We found no intervention effects on the consumption of vegetables or fruit at six months. With regard to vegetable consumption this could be explained by a ceiling effect. Mean intake at baseline was already close to the, in The Netherlands, recommended minimum intake of 150 g/day. Alternatively, in our programme fruit and vegetables were recommended as 'healthy' choices, but their importance for weight regulation was not discussed. Whether emphasizing the role of fruit and vegetables for weight control increases their consumption should be further studied.
Physical activity levels increased as a result of the intervention, but only the phone group showed a significant difference compared with the control group. This is in agreement with studies that found increased physical activity from phone counselling [37, 38] and no effect from internet counselling .
Attendance to the counselling sessions was satisfactory in individuals with complete data, but low in those with missing data. Attendance has been found to be associated with weight loss [14, 16, 19], so improving attendance could increase weight loss. However, the question remains if attendance to counselling sessions is responsible for successful weight change, or rather if it is a representative of an underlying motivational construct that also influences behaviour change.
A secondary aim of the study was to determine differences in the effects of phone counselling and e-mail counselling. With regard to fat intake and physical activity, the phone group appears to perform better than the internet group, because only in this group significant changes in comparison with the control group were seen. In addition, changes in the phone group are larger than in the internet group but direct comparisons between the phone and internet group showed no statistical differences.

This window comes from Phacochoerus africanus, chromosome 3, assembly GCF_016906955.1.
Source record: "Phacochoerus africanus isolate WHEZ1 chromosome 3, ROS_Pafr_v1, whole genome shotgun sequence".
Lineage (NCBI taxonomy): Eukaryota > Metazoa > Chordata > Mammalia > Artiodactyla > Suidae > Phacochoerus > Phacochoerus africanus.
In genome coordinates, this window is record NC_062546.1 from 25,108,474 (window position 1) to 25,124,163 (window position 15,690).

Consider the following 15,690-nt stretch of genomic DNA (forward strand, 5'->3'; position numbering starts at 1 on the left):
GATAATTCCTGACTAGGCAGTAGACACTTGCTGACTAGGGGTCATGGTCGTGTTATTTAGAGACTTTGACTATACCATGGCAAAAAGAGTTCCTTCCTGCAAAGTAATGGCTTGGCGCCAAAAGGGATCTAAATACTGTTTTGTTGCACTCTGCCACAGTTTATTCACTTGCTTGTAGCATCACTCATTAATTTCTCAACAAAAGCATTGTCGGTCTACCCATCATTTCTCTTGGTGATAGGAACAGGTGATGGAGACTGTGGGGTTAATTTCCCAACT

Several potential limitations in this study need to be considered. First, for 29% of the participants no follow-up data on body weight at six months were available. This is comparable to other distance counselling studies [16, 17, 19] and lower than in some studies in the work setting [39, 40]. Missing data has implications. Results from completers-analyses and from analyses for which the baseline value is carried forward, are only valid if data are missing completely at random . The comparison between completers and non-completers showed that missingness was associated with observed data like baseline body weight and counselled modules. We therefore based our imputation model on missing at random (MAR) assumptions and included all variables that were related to the variables with missingness in our imputation model. An advantage of multiple imputation over single imputation methods is that it allows for the uncertainty of the values that are used to substitute the missing values . The results we found after multiple imputation differed from the completers-analyses, especially for the internet group, but are more credible because of the MAR assumption and the use of multiply imputed datasets.
A second restriction is that analyses of waist circumference and of the behavioural outcomes were limited to complete cases. Loss to follow-up was non-differential. However, in the intervention groups, participants that completed follow-up measurements had also completed more modules compared to the participants with missing follow-up. As argued before, attendance to the sessions could be indicative of adherence to behaviour change. Thus non-responders and dropouts in the intervention groups would have fewer or no change in their diet and physical activity behaviour than responders. Although non-responders and dropouts in the control group can be assumed to be equally (non)adherent to these behaviour changes, effects in all participants are probably attenuated compared to the complete-case-analysis.
A further consideration is whether the effects we found on body weight are meaningful. From the individual viewpoint additional weight loss of 1.5 kg or 0.6 kg (i.e., the mean weight losses in the phone and internet group compared to self-help materials) is not the amount wished for. However, as Rose has argued, small changes in a large group can have a huge impact on public health . A modelling study showed that reducing BMI by 2 points in a moderate to high risk group (BMI ≥ 24) has considerable effect on the population burden of diabetes . The type of programme we studied can be used to reach a large group of overweight employees; we managed to engage about 25% of the overweight working population. We therefore consider our results to be of relevance for public health. Further research should elicit if they are sustainable and cost-effective.